Seconding the advice of tubs of water to help store solar heat.

One problem that comes up in greenhouses with inadequate air movement is mold/fungus developing on the plants. I run a swamp cooler in there during the fall/winter and a regular fan during spring/summer. A GFCI is essential if you are planning to bring electricity into your greenhouse.
posted by jamaro at 12:54 PM on October 22, 2007


I know from sad, very recent experience that moving a greenhouse, even a little, can be hazardous. If the metal frame is at all flexible, you can easily put too much stress on the glass panels and shatter them. This happened to me just yesterday, right after I'd spent several hours replacing one of the panels. Damnit!
posted by MrMoonPie at 1:29 PM on October 22, 2007


when growing in a glass house you have to be very proactive if you have any fungus, disease or insect problems, because they are very easily spread in a close, warm, moist environment.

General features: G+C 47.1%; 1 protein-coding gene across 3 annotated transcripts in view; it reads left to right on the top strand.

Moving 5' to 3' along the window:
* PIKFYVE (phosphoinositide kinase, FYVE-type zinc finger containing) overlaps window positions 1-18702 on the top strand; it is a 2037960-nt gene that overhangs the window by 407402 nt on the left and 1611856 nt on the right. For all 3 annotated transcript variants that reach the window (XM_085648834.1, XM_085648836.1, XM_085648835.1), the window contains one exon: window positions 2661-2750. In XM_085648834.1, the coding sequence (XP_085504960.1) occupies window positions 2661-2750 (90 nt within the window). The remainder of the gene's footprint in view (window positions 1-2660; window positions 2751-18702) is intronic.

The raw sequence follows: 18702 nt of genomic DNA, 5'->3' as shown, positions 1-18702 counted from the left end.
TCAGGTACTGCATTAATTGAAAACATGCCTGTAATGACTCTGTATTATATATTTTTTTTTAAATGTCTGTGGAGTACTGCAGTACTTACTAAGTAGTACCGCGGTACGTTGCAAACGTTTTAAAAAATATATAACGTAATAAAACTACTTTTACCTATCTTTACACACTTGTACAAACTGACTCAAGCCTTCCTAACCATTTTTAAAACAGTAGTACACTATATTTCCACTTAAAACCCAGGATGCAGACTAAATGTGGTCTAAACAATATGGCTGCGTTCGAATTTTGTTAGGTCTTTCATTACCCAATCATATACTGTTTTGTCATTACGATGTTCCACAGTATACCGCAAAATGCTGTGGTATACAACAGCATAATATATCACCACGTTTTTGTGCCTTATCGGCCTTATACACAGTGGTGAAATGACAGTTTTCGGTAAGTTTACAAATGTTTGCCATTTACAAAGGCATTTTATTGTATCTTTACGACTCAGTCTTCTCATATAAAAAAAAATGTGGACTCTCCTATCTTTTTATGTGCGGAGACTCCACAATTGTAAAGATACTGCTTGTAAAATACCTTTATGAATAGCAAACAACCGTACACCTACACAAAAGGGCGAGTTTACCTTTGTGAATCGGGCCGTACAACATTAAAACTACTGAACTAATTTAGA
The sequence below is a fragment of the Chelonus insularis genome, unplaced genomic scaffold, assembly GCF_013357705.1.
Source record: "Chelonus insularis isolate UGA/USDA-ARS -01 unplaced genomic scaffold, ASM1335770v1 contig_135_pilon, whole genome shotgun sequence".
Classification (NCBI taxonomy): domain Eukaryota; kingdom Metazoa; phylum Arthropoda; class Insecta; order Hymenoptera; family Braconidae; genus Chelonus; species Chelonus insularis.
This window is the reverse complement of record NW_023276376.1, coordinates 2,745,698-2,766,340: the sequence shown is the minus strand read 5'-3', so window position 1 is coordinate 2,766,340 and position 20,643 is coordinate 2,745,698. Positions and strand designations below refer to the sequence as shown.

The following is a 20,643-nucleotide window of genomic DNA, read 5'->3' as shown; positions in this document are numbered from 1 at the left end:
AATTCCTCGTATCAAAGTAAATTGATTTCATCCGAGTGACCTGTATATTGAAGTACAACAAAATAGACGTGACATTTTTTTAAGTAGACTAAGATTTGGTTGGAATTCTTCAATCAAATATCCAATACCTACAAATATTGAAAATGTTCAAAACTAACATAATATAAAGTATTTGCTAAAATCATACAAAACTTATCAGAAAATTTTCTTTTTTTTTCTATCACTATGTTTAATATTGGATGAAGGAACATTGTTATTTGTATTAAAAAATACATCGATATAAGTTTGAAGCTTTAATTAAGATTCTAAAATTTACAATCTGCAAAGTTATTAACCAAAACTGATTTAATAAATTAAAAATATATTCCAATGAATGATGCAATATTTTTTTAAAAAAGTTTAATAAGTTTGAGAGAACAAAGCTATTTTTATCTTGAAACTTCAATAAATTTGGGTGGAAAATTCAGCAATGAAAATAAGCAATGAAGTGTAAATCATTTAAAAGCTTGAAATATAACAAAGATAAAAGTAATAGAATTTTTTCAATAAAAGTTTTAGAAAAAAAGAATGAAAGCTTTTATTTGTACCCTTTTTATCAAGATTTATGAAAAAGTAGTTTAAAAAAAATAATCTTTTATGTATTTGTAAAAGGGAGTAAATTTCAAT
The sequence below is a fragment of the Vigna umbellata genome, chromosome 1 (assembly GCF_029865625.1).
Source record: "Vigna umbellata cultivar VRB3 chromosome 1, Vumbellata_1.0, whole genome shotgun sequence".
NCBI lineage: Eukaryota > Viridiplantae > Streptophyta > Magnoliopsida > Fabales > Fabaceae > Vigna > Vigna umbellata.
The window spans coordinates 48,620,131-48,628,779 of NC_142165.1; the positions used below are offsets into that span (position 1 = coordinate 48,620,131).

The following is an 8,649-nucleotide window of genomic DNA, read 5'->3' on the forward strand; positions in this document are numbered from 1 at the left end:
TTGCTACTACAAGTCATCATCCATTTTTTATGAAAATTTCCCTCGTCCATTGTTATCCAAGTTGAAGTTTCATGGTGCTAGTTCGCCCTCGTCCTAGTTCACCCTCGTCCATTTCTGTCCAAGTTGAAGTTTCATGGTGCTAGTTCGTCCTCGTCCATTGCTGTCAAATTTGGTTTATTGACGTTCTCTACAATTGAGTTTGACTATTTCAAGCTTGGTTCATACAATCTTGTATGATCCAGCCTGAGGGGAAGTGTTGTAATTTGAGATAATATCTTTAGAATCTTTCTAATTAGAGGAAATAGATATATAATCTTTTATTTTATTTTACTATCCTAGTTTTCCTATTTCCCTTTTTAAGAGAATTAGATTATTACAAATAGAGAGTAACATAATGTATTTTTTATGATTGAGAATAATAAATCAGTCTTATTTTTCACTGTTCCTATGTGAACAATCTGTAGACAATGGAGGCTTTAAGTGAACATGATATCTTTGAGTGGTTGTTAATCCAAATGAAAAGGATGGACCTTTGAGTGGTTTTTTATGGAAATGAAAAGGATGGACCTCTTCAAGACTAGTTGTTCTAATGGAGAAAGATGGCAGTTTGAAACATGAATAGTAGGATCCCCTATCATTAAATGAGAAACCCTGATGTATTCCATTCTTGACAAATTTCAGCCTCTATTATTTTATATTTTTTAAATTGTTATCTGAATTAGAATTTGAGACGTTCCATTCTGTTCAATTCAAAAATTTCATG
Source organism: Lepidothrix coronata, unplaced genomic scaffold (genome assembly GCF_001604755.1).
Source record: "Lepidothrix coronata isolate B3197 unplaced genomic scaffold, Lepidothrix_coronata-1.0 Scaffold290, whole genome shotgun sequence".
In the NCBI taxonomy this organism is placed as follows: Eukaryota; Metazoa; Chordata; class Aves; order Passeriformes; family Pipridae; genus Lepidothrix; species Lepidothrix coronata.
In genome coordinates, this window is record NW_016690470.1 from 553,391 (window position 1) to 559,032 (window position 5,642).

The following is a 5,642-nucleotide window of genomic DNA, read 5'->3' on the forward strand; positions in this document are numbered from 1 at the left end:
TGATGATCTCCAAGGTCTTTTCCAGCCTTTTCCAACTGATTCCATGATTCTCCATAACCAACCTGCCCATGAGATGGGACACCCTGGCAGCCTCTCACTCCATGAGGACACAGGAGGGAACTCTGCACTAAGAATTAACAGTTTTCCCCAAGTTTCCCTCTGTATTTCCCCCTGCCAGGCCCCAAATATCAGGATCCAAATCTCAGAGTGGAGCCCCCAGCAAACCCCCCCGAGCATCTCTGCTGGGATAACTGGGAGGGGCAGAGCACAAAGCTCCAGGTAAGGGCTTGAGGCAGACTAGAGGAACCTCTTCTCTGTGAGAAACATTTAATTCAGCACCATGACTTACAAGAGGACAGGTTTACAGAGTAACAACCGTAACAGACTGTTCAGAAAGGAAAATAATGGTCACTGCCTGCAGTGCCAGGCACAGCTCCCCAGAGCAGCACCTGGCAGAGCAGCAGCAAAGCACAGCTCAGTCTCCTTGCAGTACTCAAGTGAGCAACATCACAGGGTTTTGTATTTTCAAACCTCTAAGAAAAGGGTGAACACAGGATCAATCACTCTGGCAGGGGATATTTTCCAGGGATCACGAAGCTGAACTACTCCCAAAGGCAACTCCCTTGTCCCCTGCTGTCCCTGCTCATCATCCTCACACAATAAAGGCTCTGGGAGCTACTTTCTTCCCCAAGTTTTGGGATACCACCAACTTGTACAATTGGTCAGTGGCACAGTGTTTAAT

be careful what you spray with if you have any edibles in there. pyrethreum will take care of insects, not sure what you would use for other problems that may arise.
posted by Dillonlikescookies at 5:57 PM on October 22, 2007


You need to read something by Eliot Coleman.

The one for you is probably Four-Season Harvest.

I worked down the road from his farm this summer, so I got to see some of his greenhouse projects first hand. He's a brilliant farmer.
posted by bubukaba at 6:34 PM on October 22, 2007


I live in Baltimore, so I'm in a similar climate, and I inherited one when I bought my house. It's set away from the main house, so there's no shared heat in the wintertime.